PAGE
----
The thing about fantasy is that it can literally be anything. If there’s a hint of magic, then you have fantasy. If you have sidewinder snakes going on a quest to bring back a mystical cider and save the desert, then you have fantasy. Granted, the latter might be less common, but it is still quite the adventure. Hence, Michael Evan and JMD Reid’s The Cider of Legend.
1. Thoughts on the plot
This book, intentionally, follows the standard fantasy quest novel. You have your average person (snake) set a dangerous, but necessary, quest. They go off, meet other characters who help or hinder their quest, defeat challenges/monsters, get sidetracked, go complete their goal and end up back where they started with the world a better, or more interesting, place. This is the quest novel that you see in The Hobbit or The Wizard of Oz or any number of fantasy pieces. It is one of the more common epic fantasy plots and, in this particular instance, it follows the quest plot to the letter.
Granted, this book is a satire, which means that it follows the standard plot intentionally. The fact that you know what is going to happen is part of the point, and the intrigue comes from such things as bits of humour regarding the plot, breaking the fourth wall, and the character interactions.
For me, though, there is a fine line between satire and formula. This book follows the standard so precisely that it feels more like formula than satire and I could predict, quite easily, what was going to happen next, which ruins the fun a bit for me.
2. Thoughts on the characters
The main characters of this book are the narrator, a sidewinder named Mik’hai, and his wife Le’thal, who our our adventurers out to find this mysterious cider and save the desert from a plague. As worried as they are about the situation, I must say that these two characters manage to keep up quite good spirits during their adventure. Their banter brings levity to the situation and they can face down the greatest threats with determination and cheer.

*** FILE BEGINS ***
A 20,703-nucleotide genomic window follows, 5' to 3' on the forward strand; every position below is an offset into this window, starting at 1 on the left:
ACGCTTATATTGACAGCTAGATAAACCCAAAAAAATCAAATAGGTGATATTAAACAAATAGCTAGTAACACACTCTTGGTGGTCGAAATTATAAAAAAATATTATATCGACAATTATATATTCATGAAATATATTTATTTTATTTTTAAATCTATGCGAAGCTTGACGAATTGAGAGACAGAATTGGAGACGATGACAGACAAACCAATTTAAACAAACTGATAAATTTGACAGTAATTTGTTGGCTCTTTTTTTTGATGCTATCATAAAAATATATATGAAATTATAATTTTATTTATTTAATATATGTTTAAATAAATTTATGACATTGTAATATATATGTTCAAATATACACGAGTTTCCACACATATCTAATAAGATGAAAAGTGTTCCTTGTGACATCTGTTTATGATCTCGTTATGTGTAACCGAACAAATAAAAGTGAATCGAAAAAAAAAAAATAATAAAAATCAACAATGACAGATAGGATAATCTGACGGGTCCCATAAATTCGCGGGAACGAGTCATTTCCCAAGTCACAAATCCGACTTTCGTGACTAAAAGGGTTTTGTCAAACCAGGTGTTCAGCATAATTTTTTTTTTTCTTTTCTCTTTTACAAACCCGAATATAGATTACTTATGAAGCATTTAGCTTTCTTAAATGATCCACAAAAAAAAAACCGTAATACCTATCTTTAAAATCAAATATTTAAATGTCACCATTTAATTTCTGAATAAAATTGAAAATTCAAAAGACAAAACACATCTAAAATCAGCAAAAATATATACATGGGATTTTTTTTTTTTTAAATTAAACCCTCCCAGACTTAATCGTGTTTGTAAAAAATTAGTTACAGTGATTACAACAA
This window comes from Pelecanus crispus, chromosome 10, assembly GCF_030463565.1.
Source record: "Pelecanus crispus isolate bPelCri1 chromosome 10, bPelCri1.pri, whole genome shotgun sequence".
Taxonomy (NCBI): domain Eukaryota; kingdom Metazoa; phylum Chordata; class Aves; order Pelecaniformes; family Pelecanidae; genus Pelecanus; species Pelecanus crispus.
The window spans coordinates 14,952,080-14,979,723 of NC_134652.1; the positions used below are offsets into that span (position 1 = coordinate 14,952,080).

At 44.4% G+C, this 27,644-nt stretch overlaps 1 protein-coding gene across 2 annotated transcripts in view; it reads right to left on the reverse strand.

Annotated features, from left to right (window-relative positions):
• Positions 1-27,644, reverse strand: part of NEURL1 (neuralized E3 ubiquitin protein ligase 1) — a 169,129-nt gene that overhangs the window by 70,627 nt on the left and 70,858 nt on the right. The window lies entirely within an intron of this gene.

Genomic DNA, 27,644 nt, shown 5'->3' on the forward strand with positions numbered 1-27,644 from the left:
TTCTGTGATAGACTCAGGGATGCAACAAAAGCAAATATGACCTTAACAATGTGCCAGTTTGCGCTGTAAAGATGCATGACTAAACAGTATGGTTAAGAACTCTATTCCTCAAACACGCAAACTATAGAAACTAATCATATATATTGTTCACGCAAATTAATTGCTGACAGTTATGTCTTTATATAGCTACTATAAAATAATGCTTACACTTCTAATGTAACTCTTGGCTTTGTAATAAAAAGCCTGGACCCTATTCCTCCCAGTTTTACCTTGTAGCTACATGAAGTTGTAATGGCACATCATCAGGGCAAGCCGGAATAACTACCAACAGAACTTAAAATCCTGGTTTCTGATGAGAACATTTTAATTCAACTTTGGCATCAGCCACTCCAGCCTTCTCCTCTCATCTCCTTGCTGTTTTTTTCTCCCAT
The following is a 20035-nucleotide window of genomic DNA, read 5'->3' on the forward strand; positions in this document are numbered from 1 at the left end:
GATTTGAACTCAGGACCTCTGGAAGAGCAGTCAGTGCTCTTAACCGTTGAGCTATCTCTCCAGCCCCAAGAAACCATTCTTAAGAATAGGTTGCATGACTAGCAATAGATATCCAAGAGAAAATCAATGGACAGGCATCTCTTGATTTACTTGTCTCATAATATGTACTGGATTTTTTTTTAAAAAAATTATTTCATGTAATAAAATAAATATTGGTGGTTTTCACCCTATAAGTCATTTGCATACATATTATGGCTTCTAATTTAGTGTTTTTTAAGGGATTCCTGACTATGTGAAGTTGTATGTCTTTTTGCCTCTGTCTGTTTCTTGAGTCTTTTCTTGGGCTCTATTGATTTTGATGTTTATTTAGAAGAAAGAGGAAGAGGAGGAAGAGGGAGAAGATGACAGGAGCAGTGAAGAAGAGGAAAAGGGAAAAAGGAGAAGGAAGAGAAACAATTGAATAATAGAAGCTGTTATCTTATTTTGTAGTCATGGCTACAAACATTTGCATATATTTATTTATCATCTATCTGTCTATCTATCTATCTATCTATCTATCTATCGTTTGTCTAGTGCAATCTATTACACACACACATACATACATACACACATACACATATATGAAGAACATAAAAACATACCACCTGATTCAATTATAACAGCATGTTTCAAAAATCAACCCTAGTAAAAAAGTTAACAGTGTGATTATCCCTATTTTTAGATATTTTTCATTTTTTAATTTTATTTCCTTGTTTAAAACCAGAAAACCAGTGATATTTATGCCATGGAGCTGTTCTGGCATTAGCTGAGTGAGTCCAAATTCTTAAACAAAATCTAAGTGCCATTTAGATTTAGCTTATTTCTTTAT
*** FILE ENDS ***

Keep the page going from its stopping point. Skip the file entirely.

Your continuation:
Basically, I like them. These two, in my opinion, really make the story what it is.
3. Favourite part
The way that Mik’hai and Le’thal interact is probably my favourite bit. It’s not quite your standard romantic banter, the sort that you would get from a romantic fantasy or even a romance novel. This feels more like friends polking each other with sticks, just because they can, but only with the best intentions. Never goes too far, but doesn’t let up if the other needs a bit more prodding. Quite fun, I think.
As discussed with the plot, the satire gets a little lost in the formula. And even the character banter gets a little lost in the formula. I’ve read enough books and watched enough television shows to tell you precisely what is going to happen next a good portion of the time, even down to bits of dialogue. When books surprise me, then I get really interested. Excepting the characters and their banter, this book didn’t really surprise me. It was good, don’t get me wrong, just familiar. Even with sidewinders and hawks and cider.
Overall, I would say that this book is a good quest fantasy novel that just happens to feature sidewinders and the desert as our characters and setting. Apart from that deviation, it is a perfect example of quest fantasy. It even has elements of satire, though I wouldn’t necessarily classify it entirely that way. I just would have liked a bit more entropy, a bit less formula, and something that truly surprised. Though, I did like the characters. They were quite fun.